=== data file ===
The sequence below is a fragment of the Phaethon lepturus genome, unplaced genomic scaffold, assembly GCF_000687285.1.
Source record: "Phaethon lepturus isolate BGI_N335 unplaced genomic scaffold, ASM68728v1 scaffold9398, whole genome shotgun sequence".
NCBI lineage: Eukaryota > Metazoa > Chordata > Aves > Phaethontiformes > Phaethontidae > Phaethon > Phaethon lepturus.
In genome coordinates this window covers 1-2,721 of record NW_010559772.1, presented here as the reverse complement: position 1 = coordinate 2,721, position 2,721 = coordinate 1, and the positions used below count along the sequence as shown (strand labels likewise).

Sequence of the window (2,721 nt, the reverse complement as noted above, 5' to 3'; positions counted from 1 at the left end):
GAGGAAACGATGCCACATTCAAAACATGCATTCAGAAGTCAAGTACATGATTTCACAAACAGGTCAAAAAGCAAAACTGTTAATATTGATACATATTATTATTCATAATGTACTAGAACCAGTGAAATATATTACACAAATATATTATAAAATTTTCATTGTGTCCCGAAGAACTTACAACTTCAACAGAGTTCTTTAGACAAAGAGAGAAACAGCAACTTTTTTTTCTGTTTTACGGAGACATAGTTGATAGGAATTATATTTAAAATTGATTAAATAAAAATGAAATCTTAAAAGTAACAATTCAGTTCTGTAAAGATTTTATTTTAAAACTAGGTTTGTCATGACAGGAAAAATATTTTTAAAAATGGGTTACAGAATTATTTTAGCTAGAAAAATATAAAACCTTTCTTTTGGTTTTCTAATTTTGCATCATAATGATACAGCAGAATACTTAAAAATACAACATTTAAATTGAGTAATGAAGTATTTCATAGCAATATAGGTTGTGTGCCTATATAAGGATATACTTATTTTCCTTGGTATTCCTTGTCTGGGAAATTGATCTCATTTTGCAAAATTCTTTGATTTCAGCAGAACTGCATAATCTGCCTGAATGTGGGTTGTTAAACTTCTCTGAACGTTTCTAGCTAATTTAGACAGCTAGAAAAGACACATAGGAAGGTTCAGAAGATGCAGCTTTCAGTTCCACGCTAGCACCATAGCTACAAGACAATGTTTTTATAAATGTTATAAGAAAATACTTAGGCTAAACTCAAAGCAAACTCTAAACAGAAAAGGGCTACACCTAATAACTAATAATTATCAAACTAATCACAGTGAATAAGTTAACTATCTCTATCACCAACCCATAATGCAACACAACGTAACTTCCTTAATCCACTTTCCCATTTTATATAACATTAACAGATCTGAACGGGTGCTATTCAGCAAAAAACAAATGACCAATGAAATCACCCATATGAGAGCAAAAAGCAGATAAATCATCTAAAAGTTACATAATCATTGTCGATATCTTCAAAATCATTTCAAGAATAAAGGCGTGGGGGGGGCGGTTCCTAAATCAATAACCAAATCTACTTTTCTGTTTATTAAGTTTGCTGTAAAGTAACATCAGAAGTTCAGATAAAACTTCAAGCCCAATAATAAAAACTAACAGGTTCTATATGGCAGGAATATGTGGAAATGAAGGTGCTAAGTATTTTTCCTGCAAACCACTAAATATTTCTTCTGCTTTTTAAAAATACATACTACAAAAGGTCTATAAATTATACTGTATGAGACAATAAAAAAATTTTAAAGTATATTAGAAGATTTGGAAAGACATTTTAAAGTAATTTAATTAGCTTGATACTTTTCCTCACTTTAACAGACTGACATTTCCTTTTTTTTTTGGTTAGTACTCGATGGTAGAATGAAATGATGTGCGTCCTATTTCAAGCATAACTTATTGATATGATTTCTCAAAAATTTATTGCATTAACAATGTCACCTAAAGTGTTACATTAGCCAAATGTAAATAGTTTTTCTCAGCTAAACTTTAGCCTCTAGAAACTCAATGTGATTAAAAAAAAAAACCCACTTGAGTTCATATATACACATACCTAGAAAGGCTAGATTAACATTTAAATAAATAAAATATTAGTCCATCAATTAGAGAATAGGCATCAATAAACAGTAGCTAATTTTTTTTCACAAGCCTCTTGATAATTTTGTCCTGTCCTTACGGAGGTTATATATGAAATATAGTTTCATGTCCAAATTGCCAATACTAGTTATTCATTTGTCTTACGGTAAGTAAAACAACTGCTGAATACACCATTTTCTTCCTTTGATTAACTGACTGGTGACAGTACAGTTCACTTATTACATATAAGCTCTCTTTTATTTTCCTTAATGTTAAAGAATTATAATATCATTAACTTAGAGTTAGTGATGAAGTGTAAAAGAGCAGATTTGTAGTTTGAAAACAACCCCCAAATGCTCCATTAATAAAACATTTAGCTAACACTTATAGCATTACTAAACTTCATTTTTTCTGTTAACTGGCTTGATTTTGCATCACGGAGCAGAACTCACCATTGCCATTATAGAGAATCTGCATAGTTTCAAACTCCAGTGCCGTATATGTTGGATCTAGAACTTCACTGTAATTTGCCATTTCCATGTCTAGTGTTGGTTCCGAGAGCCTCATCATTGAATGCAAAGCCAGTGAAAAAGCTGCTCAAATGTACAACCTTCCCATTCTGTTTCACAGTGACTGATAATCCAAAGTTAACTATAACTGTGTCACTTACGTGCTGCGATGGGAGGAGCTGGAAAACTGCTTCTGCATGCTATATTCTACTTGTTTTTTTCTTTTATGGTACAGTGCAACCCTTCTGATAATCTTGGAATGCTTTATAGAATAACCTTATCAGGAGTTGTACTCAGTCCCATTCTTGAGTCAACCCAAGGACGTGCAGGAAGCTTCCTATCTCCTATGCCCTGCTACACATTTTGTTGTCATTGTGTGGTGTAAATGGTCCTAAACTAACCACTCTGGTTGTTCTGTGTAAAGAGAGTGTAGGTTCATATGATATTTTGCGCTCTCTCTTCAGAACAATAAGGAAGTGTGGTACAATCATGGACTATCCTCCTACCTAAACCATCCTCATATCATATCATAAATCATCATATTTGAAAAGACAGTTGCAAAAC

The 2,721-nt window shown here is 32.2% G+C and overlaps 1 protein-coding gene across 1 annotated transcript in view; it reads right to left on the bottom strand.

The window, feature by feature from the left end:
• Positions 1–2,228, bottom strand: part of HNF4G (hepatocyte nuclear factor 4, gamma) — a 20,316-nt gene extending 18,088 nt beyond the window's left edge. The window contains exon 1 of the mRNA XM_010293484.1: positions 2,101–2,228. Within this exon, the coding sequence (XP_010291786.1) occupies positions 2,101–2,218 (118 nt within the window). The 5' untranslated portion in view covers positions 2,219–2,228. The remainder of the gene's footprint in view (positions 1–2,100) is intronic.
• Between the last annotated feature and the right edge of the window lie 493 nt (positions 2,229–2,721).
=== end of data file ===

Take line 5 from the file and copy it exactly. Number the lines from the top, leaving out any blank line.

Sequence of the window (2,721 nt, the reverse complement as noted above, 5' to 3'; positions counted from 1 at the left end):